Who? Václav Havel I had heard of, but not Václav Benda. I reached out to Taylor, who is a specialist on Benda, to see what he could tell m. In the end, I learned so much about the Czech anticommunist — a close collaborator of Havel’s, and the only believing Christian in the Charter 77 dissident community — that I placed Benda’s ideas at the heart of my book’s chapter on politics.
Taylor is the editor of a newly published collection of Benda’s writings, titled The Long Night Of The Watchman: Essays 1977-1989 (St. Augustine’s Press). I believe the life and the thought of Václav Benda, who died in 1999, has a lot to teach us about how to live with fidelity and integrity in a civilization where both are becoming scarce. Taylor agreed to an e-mail interview, which I publish below.
ROD DREHER: Who was Václav Benda? Why does he matter?
FLAGG TAYLOR: Václav Benda was one of the leading Czech dissidents in the Charter 77 movement in the former Czechoslovakia. He was born in 1946 and died in 1999. He was very thoughtful about the nature of the totalitarian challenge and how one ought to confront it. The totalitarian temptation is very much with us in a variety of forms so his experience and thoughts are more relevant for us than we might think. He was particularly thoughtful about what we might call the theory and practice of dissent. There is much to be gained from an appreciation of the particular circumstances in which he and his fellow dissidents operated and how they sought to live in the midst of those difficult conditions. We can learn valuable lessons about freedom by looking at how people behave in tyrannies.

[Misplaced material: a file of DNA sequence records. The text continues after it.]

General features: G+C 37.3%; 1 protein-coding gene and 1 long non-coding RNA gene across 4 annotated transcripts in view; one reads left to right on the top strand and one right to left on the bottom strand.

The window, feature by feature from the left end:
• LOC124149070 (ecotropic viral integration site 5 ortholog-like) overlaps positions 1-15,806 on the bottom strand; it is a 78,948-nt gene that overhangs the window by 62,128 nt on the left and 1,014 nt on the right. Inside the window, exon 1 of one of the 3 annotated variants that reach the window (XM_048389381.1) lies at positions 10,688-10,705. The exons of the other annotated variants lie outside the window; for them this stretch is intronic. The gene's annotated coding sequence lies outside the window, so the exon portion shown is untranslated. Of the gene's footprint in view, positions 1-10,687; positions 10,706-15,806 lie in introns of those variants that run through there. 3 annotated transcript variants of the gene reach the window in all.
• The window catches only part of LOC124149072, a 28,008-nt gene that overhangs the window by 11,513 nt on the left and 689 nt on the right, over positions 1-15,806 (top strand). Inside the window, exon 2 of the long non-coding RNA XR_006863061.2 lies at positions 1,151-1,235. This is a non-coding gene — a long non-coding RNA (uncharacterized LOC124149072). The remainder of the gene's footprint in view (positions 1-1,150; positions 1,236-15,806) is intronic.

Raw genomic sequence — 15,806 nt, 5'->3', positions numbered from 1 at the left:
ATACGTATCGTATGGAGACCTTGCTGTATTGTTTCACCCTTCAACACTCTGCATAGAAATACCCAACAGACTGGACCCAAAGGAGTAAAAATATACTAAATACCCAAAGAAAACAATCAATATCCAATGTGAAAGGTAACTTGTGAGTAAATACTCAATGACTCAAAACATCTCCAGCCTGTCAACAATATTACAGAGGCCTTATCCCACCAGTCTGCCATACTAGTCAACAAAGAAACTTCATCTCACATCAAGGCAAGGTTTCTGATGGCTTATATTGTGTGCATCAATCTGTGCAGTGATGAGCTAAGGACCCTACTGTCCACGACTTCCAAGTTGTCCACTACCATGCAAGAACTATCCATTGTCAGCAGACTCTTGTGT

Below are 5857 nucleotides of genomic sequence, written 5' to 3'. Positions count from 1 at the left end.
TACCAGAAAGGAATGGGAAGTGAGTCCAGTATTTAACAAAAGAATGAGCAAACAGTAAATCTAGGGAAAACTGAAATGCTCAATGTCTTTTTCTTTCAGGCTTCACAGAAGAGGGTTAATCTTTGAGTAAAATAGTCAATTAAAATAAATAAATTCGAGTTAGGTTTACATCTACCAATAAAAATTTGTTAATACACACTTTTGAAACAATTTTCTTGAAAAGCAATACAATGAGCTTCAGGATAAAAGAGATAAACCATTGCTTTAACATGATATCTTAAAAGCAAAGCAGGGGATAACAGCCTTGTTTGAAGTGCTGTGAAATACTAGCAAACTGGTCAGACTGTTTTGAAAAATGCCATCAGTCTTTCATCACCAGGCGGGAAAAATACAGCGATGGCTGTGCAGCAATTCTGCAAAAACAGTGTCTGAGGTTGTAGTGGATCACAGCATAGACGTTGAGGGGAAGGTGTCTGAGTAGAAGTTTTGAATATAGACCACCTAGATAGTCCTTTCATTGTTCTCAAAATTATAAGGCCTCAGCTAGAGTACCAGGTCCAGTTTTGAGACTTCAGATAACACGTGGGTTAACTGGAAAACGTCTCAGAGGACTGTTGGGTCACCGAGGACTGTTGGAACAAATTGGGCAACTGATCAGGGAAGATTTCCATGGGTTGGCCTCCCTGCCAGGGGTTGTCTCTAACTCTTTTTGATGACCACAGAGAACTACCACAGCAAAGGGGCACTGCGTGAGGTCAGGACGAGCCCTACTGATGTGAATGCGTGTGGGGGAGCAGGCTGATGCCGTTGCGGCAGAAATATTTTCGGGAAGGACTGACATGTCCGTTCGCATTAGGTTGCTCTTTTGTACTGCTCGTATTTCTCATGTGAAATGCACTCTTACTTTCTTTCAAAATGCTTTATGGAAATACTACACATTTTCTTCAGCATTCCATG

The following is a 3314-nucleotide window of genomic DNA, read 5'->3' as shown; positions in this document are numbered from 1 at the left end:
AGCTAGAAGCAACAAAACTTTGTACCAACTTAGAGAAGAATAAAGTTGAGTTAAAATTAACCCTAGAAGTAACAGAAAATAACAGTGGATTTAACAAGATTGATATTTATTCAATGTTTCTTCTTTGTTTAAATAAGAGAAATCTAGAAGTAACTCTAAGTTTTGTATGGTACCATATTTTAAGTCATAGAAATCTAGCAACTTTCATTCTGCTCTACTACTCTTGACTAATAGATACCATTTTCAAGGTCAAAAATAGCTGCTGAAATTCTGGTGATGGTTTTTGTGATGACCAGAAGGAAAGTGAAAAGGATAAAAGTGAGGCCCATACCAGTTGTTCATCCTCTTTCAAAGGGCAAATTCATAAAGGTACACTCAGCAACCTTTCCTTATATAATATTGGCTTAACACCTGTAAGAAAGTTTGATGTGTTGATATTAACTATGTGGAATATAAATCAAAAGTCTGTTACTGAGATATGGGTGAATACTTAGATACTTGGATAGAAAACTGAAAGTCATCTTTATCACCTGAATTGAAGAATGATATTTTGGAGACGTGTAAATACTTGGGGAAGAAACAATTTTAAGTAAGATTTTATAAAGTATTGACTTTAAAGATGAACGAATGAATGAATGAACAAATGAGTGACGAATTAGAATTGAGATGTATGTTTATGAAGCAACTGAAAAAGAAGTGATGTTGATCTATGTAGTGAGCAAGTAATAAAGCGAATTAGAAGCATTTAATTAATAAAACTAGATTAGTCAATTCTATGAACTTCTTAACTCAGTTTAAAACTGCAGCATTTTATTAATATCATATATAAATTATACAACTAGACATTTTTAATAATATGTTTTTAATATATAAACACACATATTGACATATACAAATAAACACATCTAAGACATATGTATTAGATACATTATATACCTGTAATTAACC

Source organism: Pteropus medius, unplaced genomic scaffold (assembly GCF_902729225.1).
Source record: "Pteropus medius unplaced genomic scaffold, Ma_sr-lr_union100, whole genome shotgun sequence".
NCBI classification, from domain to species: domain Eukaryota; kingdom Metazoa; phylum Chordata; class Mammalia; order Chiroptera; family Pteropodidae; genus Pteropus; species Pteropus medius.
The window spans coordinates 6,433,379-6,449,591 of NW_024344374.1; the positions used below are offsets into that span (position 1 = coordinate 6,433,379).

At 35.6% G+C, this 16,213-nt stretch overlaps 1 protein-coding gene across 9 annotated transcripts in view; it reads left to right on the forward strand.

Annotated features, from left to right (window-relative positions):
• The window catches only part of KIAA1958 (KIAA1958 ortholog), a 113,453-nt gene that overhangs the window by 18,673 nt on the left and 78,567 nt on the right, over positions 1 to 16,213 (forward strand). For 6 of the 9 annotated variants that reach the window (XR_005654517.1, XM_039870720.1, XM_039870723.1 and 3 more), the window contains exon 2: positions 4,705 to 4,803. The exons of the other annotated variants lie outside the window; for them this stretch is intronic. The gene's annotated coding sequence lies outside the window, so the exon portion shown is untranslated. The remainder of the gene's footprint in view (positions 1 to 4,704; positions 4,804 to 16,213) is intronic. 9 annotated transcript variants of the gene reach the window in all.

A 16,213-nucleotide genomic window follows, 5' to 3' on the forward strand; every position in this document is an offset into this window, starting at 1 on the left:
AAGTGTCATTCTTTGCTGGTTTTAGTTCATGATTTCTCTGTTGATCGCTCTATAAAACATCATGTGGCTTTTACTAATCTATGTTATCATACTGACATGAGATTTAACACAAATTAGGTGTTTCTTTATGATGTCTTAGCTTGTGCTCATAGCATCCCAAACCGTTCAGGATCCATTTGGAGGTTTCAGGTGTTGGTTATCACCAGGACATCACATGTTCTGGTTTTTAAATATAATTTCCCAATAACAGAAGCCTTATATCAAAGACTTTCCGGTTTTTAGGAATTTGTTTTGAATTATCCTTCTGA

The totalitarian temptation? Most of us think that went away with the death of communism. Where do you see it today?
Well, communism isn’t dead. It survives in various forms in places like North Korea, China, and Cuba. And it survives in the hearts and minds of many people who have neither experience of the phenomenon nor familiarity with its history. Many people think it remains a feasible and desirable political alternative. But most disturbingly, the totalitarian temptation survives because we remain engulfed by the same patterns of thought which serve as its precondition. The idea of the human being as a fully autonomous subject who creates his own truth and lives without limits-this is a precondition for totalitarian projects to transform human nature. Dissidents like Benda and his close ally Václav Havel understood this.